reading and math in grades 3–8 and once in high school, these assessments will help parents and
teachers know how their schools are performing across all grades and how well students are being
prepared for success after graduation. The Budget provides $412 million for these State assessments.

THE BUDGET FOR FISCAL YEAR 2008

53

Ensuring our Future Competitiveness. To
remain competitive in the global economy,
every high school graduate needs strong
analytical skills in mathematics and science.
In support of this objective, the Budget
provides a $365 million increase for math
and science education programs as part of
the President’s American Competitiveness
Initiative (ACI). ACI includes an array of
research and education programs that focus
on improving the Nation’s long-term economic
competitiveness. A $250 million Math Now
proposal would support a new math program
to help elementary school teachers prepare
President Bush and Secretary Spellings visit with a teacher and students
at Parkland Magnet Middle School for Aerospace Technology, April 18,
students for rigorous coursework and a new
2006, in Rockville, Maryland.
middle school program to identify and provide
targeted services to boost achievement of middle school students who are not proficient in math.
Other ACI investments include a $90 million increase for the Advanced Placement program to train
70,000 teachers over five years, with a focus on math and science, and $25 million for an Adjunct
Teacher Corps to help recruit 30,000 professionals, especially professionals from technological fields,
over the next eight years to teach in high-need schools.

Providing Access to and Raising Quality in College Education
Access to quality postsecondary education for America’s students is crucial to U.S. economic
prosperity.
In 2008, the Federal Government will provide nearly $91 billion in financial
aid to 10.4 million students to help pay for college.
In September 2006, the Secretary’s
Commission on the Future of Higher Education offered recommendations to improve the Nation’s
postsecondary education system. It called for more resources, student aid system reforms, and
greater accountability and transparency. The Budget includes several reforms that are aligned with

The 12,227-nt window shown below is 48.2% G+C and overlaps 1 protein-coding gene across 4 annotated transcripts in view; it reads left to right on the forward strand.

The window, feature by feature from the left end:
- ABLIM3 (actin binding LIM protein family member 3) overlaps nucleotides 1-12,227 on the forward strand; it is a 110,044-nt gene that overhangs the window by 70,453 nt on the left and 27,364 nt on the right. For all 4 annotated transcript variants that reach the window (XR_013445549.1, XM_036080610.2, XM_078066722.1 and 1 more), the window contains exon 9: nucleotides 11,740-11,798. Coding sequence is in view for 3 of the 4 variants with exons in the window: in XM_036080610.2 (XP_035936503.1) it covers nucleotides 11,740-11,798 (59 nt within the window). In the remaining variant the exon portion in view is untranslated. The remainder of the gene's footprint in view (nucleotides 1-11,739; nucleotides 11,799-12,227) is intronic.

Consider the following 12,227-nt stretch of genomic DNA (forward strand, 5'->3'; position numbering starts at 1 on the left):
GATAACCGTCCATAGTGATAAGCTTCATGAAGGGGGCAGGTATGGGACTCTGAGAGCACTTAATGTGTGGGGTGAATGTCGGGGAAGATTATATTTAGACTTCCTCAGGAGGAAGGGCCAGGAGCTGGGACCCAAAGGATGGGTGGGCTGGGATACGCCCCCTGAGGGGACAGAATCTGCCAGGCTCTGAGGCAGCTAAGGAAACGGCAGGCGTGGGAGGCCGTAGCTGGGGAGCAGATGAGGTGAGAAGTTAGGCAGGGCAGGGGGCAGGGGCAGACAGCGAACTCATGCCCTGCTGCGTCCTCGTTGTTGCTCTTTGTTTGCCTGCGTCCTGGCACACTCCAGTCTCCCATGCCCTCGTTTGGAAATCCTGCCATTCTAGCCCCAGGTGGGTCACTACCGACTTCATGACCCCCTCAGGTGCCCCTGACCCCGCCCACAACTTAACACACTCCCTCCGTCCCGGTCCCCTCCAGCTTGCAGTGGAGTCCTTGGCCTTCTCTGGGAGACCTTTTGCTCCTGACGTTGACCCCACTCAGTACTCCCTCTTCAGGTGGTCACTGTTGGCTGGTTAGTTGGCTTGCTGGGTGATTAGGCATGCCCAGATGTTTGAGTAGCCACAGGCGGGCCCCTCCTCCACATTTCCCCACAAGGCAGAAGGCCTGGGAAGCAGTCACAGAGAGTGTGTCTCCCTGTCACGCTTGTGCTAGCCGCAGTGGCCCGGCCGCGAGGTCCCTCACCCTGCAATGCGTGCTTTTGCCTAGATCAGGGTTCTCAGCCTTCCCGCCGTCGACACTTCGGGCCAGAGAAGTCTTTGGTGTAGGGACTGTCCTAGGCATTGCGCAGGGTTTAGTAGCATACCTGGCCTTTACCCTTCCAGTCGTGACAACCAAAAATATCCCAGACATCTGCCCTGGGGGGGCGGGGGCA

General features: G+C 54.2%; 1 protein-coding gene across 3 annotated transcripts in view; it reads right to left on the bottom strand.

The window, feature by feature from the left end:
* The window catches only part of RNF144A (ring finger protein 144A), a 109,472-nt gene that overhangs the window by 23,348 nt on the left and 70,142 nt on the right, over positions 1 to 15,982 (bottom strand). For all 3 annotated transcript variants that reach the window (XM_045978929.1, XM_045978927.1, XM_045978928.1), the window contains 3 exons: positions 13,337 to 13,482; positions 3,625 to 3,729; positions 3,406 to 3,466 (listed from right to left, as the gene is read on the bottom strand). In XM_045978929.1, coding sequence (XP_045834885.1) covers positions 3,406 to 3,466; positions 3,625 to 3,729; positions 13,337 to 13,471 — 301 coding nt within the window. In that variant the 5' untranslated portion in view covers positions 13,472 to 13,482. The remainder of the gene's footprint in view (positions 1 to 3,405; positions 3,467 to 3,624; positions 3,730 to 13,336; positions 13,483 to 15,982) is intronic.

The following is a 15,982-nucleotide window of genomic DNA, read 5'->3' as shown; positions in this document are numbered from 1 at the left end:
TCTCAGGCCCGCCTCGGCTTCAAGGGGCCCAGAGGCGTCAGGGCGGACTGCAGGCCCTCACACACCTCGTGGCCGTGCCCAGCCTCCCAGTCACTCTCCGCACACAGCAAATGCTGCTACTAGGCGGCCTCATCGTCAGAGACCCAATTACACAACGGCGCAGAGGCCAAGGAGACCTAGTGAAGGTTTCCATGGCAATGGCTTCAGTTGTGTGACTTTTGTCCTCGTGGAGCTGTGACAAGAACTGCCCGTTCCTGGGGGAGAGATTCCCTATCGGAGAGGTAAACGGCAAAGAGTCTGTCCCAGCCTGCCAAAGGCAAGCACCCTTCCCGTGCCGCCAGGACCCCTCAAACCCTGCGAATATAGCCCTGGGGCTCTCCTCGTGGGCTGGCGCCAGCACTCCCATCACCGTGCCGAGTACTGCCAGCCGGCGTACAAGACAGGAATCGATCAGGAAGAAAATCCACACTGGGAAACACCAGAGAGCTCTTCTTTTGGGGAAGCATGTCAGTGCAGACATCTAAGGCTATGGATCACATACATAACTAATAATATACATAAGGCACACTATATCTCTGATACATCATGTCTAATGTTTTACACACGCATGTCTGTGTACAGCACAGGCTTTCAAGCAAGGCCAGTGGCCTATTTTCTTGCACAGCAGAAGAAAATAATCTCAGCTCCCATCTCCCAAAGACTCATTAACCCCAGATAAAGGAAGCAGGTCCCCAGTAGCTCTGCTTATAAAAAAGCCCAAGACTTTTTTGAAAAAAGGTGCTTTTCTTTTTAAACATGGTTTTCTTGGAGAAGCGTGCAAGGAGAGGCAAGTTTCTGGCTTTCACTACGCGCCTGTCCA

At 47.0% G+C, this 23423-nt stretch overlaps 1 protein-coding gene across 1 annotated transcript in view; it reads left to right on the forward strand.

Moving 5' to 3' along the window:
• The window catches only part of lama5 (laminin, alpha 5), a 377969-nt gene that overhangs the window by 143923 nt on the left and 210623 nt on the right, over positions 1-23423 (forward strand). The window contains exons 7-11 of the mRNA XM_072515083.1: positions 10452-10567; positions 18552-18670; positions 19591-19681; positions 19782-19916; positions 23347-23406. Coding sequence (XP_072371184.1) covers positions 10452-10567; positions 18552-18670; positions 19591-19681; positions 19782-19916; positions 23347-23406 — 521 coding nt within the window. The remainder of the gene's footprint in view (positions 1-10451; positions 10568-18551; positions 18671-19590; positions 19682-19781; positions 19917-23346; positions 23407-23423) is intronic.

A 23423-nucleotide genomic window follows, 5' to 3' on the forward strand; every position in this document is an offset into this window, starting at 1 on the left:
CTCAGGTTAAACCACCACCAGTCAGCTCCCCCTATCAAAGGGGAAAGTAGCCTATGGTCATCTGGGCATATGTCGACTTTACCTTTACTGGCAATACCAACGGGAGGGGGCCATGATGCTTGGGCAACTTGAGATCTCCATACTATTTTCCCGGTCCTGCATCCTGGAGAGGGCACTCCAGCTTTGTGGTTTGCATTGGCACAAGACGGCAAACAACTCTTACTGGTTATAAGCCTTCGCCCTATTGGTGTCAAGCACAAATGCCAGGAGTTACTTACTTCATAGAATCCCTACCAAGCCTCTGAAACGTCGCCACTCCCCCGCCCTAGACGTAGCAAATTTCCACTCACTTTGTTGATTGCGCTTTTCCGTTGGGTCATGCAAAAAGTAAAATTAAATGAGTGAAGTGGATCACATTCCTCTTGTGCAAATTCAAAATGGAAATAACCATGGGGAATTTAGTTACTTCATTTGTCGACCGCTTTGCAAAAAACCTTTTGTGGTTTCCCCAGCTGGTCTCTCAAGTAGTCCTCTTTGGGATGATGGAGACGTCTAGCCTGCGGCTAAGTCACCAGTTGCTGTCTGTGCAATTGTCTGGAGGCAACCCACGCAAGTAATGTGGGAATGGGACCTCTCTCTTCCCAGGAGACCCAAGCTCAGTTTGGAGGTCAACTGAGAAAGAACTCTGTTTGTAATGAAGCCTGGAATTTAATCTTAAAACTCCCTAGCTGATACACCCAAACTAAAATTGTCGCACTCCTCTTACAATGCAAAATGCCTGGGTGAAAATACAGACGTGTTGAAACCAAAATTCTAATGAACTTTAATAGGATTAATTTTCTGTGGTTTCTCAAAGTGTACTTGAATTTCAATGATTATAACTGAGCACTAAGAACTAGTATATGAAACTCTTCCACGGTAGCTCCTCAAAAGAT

the Commission’s recommendations, including the following:
Increasing Need-based Grant Aid. The Pell Grant program remains the single largest source of
grant aid, helping 5.2 million students in 2006. The Budget increases the maximum Pell award from
$4,050 to $5,400 over five years. The Administration also proposes to increase Academic Competitiveness Grants for high achieving, low-income students.
Ensuring Accountability and Transparency in Higher Education. Taxpayers, parents, and students
lack clear and comprehensive information on the outcomes of their investments in higher education.
The Budget provides $25 million for a pilot initiative for collecting and analyzing student data to
measure outcomes such as graduation rates and academic performance. The pilot would assess the
feasibility of implementing a system that would safeguard privacy of individual data.

Restraining Federal Spending
Reforming the Student Aid System. The Deficit Reduction Act of 2006 included several important
reforms to help make the Federal student loan programs more efficient while increasing benefits
to students. The President’s Budget builds on these reforms by reducing Government subsidies to
lenders and guaranty agencies that are higher than necessary while still ensuring that all eligible
students receive loans, and eliminating the poorly targeted Perkins Loan and Supplemental Educational Opportunity Grant programs. Savings from these reforms will allow the Administration to

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DEPARTMENT OF EDUCATION

increase grant and loan aid, such as larger Pell Grants and Academic Competitiveness Grants, in a
better targeted, fiscally responsible manner. With these reforms, the Administration remains committed to making both the direct and guaranteed student loan programs more efficient, in order to
continue the mutually beneficial competition that has led to better services for students and schools
and lower costs in both programs.
Terminating and Reducing Discretionary Programs. The Budget proposes to terminate 43
programs, including many that the Program Assessment Rating Tool has shown to be ineffective
or unable to demonstrate results. These terminations will save $2.2 billion, all of which will be
redirected toward priority programs, including programs that support the reauthorization of NCLB.

Department of Education
(In millions of dollars)
2006
Actual
Spending
Discretionary Budget Authority:
No Child Left Behind Act Reauthorization
Title I Grants to LEAs ..................................................................................
School Improvement Grants .....................................................................